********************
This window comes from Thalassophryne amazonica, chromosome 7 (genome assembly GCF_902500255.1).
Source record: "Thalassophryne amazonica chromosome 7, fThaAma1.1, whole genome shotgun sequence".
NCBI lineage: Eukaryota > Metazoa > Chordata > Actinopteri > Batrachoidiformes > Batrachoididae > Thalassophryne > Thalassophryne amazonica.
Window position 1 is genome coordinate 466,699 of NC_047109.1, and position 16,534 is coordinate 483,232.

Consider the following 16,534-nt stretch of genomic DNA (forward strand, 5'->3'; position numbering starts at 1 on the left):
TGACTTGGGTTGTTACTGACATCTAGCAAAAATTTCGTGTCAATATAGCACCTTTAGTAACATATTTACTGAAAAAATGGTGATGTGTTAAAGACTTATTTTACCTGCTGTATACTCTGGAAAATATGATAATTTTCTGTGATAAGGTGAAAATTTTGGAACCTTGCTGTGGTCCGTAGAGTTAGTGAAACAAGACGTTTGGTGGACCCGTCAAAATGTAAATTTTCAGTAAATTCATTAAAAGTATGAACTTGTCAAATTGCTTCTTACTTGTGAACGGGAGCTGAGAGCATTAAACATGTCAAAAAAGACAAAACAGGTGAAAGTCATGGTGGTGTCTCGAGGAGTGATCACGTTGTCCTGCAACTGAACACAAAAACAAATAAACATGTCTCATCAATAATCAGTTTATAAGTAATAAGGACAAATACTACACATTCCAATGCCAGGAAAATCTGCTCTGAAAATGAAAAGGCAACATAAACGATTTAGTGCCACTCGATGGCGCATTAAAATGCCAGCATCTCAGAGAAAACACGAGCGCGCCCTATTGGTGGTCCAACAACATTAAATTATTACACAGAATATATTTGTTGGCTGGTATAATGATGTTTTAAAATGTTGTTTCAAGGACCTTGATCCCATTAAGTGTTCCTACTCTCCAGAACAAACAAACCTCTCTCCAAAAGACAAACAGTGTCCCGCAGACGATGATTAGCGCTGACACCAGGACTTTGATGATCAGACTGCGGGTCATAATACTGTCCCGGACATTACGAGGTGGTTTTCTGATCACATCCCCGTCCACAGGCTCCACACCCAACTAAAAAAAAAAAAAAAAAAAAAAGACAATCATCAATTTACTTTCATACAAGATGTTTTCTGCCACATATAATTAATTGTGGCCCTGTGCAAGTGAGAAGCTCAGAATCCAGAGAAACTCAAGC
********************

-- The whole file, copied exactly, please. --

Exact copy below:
This window comes from Thalassophryne amazonica, chromosome 7 (genome assembly GCF_902500255.1).
Source record: "Thalassophryne amazonica chromosome 7, fThaAma1.1, whole genome shotgun sequence".
NCBI lineage: Eukaryota > Metazoa > Chordata > Actinopteri > Batrachoidiformes > Batrachoididae > Thalassophryne > Thalassophryne amazonica.
Window position 1 is genome coordinate 466,699 of NC_047109.1, and position 16,534 is coordinate 483,232.

Consider the following 16,534-nt stretch of genomic DNA (forward strand, 5'->3'; position numbering starts at 1 on the left):
TGACTTGGGTTGTTACTGACATCTAGCAAAAATTTCGTGTCAATATAGCACCTTTAGTAACATATTTACTGAAAAAATGGTGATGTGTTAAAGACTTATTTTACCTGCTGTATACTCTGGAAAATATGATAATTTTCTGTGATAAGGTGAAAATTTTGGAACCTTGCTGTGGTCCGTAGAGTTAGTGAAACAAGACGTTTGGTGGACCCGTCAAAATGTAAATTTTCAGTAAATTCATTAAAAGTATGAACTTGTCAAATTGCTTCTTACTTGTGAACGGGAGCTGAGAGCATTAAACATGTCAAAAAAGACAAAACAGGTGAAAGTCATGGTGGTGTCTCGAGGAGTGATCACGTTGTCCTGCAACTGAACACAAAAACAAATAAACATGTCTCATCAATAATCAGTTTATAAGTAATAAGGACAAATACTACACATTCCAATGCCAGGAAAATCTGCTCTGAAAATGAAAAGGCAACATAAACGATTTAGTGCCACTCGATGGCGCATTAAAATGCCAGCATCTCAGAGAAAACACGAGCGCGCCCTATTGGTGGTCCAACAACATTAAATTATTACACAGAATATATTTGTTGGCTGGTATAATGATGTTTTAAAATGTTGTTTCAAGGACCTTGATCCCATTAAGTGTTCCTACTCTCCAGAACAAACAAACCTCTCTCCAAAAGACAAACAGTGTCCCGCAGACGATGATTAGCGCTGACACCAGGACTTTGATGATCAGACTGCGGGTCATAATACTGTCCCGGACATTACGAGGTGGTTTTCTGATCACATCCCCGTCCACAGGCTCCACACCCAACTAAAAAAAAAAAAAAAAAAAAAAGACAATCATCAATTTACTTTCATACAAGATGTTTTCTGCCACATATAATTAATTGTGGCCCTGTGCAAGTGAGAAGCTCAGAATCCAGAGAAACTCAAGC